"FPGA Implementation of Reduced Bit Plane Motion Estimation"

Shrutisagar Chandrasekaran, Abbes Amira, and Faycal Bensaali
Queen’s University

Abstract

Raw digital video data can consume upto 150 MBPS making video compression indispensable for efficient transmission and storage of video, with applications ranging from video on demand, HDTV, video conferencing and 3G video telephony.  Block Matching (BM) algorithm is a widely used Motion Estimation (ME) technique for calculating motion vectors by minimising some cost function, typically a distortion measure such as the Sum of Absolute Differences (SAD). Optimal prediction is obtained when the Full Search (FS) algorithm is performed. However, FS is computationally intensive and requires a large number of I/O pins and large bandwidth for real time ME. An obvious and effective method for reducing the complexity of ME architecture is to reduce the number of bit planes used for computing the motion vectors. Most of the motion information is contained in the 6th bit plane, and a significant amount of motion information is also available in the 7th bit plane. The lower bit planes contain significantly less motion information, as they represent the smooth areas of the image.

In this paper, reduced bit-plane methods for ME using range reduced arithmetic units and simple Boolean operations leading to power and area efficient architectures has been presented. The proposed architectures have been simulated and synthesised on the Virtex2 FPGA series and prototyped on the Celoxica RC1000 PCI development board fitted with the Xilinx Virtex-E XCV2000E-6 FPGA. The architectures are implemented using Handel-C, a C-like language supporting parallelism, and flexible data size and provide a very powerful method of hardware implementation, which is very useful especially in custom computing applications.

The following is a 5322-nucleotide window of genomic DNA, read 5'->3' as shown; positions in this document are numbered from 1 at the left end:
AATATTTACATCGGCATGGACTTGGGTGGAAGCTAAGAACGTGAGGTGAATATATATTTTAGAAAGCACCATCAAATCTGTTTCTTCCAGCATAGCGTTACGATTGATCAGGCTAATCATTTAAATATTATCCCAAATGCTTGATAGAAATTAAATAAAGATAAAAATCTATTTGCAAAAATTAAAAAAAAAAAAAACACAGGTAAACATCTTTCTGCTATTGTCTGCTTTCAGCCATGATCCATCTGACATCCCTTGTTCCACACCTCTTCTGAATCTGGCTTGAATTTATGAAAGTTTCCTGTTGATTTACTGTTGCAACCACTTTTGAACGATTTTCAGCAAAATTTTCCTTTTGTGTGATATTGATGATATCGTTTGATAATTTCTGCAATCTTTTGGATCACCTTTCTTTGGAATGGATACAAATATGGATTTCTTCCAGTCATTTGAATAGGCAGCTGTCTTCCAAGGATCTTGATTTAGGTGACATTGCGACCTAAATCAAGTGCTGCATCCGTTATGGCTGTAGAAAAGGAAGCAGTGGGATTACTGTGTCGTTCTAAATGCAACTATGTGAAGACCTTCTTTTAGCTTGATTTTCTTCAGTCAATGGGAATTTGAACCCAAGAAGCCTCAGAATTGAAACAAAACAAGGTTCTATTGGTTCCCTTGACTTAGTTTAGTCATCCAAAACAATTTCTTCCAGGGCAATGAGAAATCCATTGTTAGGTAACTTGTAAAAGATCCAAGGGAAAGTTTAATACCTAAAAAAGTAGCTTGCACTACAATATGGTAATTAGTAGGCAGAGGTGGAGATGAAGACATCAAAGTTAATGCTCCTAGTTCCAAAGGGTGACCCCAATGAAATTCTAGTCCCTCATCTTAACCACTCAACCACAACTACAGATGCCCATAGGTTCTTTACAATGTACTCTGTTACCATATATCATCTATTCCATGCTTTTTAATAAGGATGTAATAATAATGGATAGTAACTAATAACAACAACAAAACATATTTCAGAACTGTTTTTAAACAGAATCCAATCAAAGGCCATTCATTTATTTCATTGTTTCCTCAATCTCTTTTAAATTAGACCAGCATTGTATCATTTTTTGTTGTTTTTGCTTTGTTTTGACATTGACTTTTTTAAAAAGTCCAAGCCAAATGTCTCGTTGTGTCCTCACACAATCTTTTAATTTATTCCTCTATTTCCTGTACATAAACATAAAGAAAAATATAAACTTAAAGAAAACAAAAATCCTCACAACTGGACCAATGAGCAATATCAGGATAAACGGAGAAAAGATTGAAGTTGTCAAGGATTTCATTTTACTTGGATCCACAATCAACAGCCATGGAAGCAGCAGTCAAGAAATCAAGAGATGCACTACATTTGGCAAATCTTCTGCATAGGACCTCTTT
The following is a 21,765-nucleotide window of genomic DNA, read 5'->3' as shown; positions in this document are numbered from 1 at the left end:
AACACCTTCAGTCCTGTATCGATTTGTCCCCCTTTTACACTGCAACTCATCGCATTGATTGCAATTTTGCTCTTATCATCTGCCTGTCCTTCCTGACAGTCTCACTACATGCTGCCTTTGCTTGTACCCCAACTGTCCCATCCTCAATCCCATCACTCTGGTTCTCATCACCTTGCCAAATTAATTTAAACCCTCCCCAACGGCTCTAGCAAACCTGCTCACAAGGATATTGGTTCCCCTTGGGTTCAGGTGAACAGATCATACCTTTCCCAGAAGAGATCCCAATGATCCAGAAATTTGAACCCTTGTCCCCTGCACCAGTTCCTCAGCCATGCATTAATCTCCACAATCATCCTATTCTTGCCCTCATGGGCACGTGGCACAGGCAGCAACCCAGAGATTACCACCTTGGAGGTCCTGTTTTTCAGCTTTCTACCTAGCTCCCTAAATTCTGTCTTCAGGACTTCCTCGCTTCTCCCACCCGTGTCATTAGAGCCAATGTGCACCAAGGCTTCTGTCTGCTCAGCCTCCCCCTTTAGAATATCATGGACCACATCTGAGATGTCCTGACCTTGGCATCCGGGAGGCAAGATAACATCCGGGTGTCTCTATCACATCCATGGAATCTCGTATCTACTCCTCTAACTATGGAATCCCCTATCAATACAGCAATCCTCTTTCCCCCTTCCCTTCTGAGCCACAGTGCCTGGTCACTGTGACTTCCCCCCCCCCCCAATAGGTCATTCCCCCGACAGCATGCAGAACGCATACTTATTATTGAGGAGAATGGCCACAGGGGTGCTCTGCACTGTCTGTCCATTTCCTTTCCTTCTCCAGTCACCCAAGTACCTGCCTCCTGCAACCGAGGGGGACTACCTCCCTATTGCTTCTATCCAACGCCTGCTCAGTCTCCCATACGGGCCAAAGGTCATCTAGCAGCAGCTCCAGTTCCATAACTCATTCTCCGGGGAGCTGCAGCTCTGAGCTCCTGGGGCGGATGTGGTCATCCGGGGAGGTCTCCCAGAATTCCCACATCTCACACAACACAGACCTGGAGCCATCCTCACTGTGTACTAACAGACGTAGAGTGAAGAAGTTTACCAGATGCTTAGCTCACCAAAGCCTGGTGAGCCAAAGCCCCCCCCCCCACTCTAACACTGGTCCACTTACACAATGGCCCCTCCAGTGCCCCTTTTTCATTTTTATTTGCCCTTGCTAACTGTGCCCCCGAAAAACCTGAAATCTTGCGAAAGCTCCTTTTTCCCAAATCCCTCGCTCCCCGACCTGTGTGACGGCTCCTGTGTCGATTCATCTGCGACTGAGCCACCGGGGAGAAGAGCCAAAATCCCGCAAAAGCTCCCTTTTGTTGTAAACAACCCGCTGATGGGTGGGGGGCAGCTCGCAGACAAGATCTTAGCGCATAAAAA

Complete details of various performance metrics including power, energy, throughput rate, and PSNR, along with comparison of photometric measures with established ME techniques will be included in the full paper.

 

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